A letter of instruction is a document that simplifies the communication of instructions and desires at the time of an individual’s death. Although the letter is not a legal record, it is an efficient means of providing answers during what can be an emotionally overwhelming time. Think of this letter as a supplement to the official paperwork an elder law attorney helps you to prepare. It acts as a guide to direct family members through personal, financial, and funeral information.

A letter of instruction should include the following:

  1. The names and contact information for specific individuals who should be notified at the time of death. Which family members, friends, clergy, or business associates would you like personally contacted?
  2. Contact information for attorneys, insurance agents, and financial advisors as well as the locations of bank accounts and a list of account numbers.
  3. The location where important documents are stored, such as a file drawer or safety deposit box. Vital documentation could include a will, power of attorney, trust documents, income tax returns, social security cards, deeds, titles, mortgages, birth certificates, marriage certificates, and/or a divorce settlement.
  4. A list of debts along with identifying loan account numbers, credit card account numbers, and/or privately held notes.
  5. A list providing the names and contact information of beneficiaries. This list can also include any specific instructions clarifying your intentions for sentimental items without monetary value. For example, if a granddaughter has requested to receive a favorite cookie jar, indicate that her wish should be honored.
  6. Instructions regarding care for surviving pets. Who should obtain ownership of them and how should their care be provided and funded?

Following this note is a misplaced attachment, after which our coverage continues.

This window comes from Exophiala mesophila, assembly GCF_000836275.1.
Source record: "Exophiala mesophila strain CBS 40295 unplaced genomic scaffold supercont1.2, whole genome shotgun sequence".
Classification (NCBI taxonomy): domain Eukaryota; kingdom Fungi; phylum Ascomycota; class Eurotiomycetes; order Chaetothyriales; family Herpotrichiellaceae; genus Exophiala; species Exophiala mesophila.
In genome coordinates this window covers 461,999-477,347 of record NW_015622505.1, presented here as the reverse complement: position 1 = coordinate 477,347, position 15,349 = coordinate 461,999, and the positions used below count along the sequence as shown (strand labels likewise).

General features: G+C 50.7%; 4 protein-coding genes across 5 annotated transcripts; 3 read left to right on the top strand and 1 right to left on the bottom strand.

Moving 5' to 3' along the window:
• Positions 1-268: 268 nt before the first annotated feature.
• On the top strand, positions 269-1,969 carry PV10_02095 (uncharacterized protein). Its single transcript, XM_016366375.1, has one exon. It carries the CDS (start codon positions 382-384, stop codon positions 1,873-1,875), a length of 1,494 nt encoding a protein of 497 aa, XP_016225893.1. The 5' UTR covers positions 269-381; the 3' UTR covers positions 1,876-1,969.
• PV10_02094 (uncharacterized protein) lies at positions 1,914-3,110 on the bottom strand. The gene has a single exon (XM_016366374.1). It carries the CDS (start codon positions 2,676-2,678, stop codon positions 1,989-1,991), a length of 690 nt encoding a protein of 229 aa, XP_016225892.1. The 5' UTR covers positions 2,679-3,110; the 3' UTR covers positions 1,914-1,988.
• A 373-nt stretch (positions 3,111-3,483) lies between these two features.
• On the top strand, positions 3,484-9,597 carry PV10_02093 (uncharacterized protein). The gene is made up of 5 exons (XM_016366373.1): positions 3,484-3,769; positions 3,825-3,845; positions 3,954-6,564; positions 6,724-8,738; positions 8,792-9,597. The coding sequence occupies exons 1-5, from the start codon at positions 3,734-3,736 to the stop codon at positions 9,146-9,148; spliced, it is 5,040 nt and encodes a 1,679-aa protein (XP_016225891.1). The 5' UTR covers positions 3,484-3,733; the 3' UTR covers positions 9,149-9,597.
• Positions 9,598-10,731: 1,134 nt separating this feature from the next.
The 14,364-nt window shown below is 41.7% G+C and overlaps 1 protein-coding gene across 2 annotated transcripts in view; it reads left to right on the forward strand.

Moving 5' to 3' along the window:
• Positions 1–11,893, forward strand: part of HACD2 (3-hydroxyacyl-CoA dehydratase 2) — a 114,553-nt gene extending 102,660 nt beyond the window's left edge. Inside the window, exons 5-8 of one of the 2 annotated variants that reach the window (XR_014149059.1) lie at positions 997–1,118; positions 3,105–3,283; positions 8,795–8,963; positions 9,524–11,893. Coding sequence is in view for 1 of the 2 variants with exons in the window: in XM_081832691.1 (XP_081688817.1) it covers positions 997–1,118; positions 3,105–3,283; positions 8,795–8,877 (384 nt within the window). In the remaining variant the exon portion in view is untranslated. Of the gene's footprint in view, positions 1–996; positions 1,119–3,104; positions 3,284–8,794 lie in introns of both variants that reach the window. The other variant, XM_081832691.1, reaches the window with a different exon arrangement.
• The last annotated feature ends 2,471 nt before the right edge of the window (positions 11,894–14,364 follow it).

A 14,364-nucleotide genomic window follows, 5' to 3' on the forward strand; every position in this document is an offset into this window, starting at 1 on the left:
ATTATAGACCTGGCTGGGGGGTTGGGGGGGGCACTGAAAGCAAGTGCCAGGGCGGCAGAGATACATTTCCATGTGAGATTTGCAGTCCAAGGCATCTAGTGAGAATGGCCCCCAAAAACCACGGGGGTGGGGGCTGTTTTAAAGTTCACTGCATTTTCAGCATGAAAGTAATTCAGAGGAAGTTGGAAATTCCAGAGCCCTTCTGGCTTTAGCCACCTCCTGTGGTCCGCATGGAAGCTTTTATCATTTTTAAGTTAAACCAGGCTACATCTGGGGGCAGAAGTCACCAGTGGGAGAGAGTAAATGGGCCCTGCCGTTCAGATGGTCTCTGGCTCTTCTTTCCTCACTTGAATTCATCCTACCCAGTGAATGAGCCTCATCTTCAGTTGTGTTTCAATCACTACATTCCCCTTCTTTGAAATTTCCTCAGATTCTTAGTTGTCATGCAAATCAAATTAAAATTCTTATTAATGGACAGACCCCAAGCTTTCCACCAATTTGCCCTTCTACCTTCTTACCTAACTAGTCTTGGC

7. Provide specific information regarding any desires and pre-existing plans for final arrangements. Provide deeds of plot ownership and specific instructions regarding flowers, pictures, or music. Is there a specific article of clothing desired for viewing and burial? Is there an individual who should be asked to provide a eulogy? Is there information you would like specifically included in an obituary? Is there a charity you would like supported in your honor?
  8. Clarify the location of important medical documents. Restate wishes articulated in a living will, including whether or not you are an organ donor.

Make family members aware of this letter’s existence and review the document with your executor to ensure it is understood. A lawyer is not needed to make changes to the information if circumstances or wishes change. Update the letter annually, even if only with a date indicating it as the most recent version, and store it in a safe place.

Preparing this letter can be a challenging and even emotional task. To simplify the process, consider the letter’s benefit as providing peace of mind for the whole family, including yourself. Not only will the specific instructions provide clear guidance during a difficult time, but they will also ensure that your final wishes will be honored.